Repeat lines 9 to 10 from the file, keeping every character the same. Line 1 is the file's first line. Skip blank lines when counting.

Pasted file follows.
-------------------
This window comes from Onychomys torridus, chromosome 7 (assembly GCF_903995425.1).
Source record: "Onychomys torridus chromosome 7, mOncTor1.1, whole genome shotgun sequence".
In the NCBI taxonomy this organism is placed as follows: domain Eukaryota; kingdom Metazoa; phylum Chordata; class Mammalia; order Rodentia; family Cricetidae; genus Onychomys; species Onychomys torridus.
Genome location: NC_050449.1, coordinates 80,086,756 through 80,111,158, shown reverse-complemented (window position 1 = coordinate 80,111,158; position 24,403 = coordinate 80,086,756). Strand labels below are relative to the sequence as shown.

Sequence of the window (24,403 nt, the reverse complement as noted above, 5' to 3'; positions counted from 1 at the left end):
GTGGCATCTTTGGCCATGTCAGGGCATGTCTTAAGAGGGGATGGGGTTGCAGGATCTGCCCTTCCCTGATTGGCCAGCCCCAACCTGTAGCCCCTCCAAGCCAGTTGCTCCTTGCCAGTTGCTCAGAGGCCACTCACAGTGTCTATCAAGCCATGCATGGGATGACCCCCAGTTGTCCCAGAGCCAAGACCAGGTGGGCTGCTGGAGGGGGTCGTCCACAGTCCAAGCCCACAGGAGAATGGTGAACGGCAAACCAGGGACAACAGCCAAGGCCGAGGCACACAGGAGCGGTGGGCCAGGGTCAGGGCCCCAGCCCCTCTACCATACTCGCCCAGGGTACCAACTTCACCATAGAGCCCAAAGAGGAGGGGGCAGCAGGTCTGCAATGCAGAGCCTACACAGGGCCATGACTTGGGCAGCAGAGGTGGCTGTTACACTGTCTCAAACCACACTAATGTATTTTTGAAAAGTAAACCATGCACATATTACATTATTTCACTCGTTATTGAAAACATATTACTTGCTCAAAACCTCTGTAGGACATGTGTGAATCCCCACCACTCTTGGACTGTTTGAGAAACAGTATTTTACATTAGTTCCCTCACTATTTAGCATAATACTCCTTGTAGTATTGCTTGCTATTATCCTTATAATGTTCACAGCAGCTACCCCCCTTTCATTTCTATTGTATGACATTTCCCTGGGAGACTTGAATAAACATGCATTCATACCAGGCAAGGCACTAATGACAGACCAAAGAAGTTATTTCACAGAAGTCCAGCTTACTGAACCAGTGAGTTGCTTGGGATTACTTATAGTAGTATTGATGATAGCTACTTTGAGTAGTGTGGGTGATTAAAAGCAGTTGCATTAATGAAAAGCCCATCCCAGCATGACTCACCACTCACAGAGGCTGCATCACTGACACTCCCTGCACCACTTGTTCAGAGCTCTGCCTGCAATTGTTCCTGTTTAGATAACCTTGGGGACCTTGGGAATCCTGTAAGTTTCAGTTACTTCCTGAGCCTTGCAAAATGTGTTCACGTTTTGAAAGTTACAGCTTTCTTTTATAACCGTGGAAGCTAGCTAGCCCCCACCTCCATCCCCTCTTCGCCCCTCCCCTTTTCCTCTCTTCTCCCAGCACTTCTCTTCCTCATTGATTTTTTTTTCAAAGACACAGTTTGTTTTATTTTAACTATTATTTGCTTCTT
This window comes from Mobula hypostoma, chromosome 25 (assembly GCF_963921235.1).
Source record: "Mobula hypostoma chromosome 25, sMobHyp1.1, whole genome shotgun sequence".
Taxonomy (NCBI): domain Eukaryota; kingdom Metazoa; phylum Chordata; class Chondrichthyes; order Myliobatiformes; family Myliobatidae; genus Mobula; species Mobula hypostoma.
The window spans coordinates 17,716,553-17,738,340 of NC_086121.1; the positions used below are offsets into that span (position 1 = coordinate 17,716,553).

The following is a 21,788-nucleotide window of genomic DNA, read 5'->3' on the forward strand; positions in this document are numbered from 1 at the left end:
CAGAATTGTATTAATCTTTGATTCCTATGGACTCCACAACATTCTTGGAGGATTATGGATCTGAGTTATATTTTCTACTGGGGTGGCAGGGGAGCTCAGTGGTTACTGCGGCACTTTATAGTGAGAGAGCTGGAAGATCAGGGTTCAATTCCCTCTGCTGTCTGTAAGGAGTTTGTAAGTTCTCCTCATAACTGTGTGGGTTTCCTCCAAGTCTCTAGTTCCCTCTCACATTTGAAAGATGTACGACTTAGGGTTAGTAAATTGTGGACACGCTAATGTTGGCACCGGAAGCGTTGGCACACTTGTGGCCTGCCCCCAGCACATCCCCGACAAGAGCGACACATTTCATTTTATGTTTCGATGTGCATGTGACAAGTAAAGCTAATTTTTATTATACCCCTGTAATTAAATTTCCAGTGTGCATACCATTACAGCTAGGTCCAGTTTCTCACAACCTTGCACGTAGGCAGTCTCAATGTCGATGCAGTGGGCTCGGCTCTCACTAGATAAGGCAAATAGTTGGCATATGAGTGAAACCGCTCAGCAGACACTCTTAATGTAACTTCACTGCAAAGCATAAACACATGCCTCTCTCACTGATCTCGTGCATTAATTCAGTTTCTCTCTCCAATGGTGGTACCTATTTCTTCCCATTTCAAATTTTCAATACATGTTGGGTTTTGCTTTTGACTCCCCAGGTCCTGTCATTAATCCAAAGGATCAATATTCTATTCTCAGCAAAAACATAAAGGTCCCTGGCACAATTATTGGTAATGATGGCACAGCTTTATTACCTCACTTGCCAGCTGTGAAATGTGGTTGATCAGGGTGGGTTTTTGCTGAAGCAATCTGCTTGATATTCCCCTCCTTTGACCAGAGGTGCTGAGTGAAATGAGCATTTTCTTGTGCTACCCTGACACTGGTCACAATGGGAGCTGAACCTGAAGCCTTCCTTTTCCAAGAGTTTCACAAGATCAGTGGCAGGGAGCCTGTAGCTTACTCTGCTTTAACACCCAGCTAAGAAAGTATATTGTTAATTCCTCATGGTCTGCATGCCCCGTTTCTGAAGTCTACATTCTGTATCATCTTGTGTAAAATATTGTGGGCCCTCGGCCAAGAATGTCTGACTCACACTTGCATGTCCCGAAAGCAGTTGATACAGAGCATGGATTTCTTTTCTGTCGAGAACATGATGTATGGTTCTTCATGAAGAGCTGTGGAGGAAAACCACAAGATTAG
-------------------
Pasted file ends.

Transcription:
Taxonomy (NCBI): domain Eukaryota; kingdom Metazoa; phylum Chordata; class Chondrichthyes; order Myliobatiformes; family Myliobatidae; genus Mobula; species Mobula hypostoma.
The window spans coordinates 17,716,553-17,738,340 of NC_086121.1; the positions used below are offsets into that span (position 1 = coordinate 17,716,553).